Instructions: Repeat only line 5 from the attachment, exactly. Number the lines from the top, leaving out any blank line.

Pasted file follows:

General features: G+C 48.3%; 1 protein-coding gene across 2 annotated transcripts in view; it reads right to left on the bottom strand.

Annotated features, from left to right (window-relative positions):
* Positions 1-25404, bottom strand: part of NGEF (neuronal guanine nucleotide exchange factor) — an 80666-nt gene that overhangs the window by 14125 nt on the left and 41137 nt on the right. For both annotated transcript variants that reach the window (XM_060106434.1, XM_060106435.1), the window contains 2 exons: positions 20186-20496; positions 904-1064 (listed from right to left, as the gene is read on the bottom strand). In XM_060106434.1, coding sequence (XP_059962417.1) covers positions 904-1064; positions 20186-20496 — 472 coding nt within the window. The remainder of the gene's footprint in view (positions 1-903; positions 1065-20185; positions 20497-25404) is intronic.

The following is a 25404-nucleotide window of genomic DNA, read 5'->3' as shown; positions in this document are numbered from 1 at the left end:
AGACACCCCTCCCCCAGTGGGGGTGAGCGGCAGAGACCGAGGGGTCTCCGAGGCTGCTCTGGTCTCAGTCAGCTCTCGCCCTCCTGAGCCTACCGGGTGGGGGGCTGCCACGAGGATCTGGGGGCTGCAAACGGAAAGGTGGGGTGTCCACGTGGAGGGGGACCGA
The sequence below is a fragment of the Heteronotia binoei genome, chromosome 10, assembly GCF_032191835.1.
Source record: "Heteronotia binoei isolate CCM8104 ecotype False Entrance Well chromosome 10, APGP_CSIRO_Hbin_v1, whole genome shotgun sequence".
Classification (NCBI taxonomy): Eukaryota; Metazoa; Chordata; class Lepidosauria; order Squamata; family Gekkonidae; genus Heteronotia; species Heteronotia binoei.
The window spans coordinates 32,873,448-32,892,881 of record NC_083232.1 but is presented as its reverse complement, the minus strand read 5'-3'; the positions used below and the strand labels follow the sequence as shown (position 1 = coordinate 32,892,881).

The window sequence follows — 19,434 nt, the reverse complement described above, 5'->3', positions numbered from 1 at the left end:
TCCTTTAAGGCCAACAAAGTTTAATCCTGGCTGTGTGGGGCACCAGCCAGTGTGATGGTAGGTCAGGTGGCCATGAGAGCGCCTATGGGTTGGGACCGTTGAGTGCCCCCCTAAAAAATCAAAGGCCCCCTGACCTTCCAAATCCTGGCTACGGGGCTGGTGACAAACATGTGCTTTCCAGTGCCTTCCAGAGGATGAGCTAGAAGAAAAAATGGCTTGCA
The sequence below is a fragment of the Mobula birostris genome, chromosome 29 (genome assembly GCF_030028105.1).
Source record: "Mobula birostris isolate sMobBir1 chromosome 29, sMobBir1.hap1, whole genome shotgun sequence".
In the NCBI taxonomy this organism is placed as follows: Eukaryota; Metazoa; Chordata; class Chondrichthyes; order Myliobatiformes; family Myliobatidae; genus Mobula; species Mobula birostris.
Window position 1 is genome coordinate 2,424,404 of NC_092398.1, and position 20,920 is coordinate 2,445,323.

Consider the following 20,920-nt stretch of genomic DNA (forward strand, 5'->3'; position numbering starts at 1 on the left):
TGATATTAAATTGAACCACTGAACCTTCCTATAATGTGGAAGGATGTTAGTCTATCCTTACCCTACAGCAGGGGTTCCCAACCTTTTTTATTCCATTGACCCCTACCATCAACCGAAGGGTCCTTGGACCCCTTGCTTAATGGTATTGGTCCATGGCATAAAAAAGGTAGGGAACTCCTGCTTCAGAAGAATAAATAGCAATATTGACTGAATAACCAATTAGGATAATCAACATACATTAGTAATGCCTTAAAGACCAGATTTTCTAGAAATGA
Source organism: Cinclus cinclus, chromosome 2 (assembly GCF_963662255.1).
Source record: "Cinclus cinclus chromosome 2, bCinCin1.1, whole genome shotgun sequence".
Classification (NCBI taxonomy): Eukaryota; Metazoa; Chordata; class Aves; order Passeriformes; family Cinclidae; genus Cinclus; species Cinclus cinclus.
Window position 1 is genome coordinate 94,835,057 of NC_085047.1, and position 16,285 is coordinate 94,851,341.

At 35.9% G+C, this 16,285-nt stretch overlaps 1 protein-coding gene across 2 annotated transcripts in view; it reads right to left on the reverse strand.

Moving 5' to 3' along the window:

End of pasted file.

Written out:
AGACACCCCTCCCCCAGTGGGGGTGAGCGGCAGAGACCGAGGGGTCTCCGAGGCTGCTCTGGTCTCAGTCAGCTCTCGCCCTCCTGAGCCTACCGGGTGGGGGGCTGCCACGAGGATCTGGGGGCTGCAAACGGAAAGGTGGGGTGTCCACGTGGAGGGGGACCGA